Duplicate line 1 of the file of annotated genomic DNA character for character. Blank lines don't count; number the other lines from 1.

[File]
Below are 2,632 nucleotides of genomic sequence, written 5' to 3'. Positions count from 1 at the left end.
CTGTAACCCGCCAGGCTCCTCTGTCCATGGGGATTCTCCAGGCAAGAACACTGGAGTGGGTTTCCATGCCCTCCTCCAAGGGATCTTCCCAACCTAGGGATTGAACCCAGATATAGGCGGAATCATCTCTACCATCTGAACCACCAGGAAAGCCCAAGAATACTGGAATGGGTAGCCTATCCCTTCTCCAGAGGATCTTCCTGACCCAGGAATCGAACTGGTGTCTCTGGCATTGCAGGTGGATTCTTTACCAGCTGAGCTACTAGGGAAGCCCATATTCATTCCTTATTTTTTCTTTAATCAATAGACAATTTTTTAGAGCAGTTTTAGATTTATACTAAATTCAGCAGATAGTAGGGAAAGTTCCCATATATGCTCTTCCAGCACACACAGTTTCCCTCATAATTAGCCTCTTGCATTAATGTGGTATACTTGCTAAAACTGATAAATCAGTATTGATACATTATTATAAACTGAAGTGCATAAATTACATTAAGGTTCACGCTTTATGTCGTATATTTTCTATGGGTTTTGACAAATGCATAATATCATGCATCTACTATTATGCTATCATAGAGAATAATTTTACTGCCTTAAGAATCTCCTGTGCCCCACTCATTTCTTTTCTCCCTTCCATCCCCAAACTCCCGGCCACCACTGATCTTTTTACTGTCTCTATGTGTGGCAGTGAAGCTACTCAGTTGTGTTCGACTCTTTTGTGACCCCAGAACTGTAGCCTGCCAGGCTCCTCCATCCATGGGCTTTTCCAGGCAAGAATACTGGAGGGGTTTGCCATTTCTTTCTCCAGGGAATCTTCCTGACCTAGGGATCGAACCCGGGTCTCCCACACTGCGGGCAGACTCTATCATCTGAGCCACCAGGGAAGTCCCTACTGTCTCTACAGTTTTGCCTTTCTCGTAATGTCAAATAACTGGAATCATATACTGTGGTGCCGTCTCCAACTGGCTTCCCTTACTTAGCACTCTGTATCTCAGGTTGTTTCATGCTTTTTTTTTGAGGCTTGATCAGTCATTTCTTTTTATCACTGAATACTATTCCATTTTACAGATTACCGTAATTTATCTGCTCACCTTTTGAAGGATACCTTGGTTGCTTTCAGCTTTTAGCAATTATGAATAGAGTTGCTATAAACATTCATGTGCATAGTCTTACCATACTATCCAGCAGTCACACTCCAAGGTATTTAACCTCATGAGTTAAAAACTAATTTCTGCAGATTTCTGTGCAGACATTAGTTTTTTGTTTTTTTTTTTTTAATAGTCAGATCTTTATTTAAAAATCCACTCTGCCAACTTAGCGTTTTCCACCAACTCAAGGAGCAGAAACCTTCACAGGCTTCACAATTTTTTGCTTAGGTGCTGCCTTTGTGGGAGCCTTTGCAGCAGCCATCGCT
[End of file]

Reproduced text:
Below are 2,632 nucleotides of genomic sequence, written 5' to 3'. Positions count from 1 at the left end.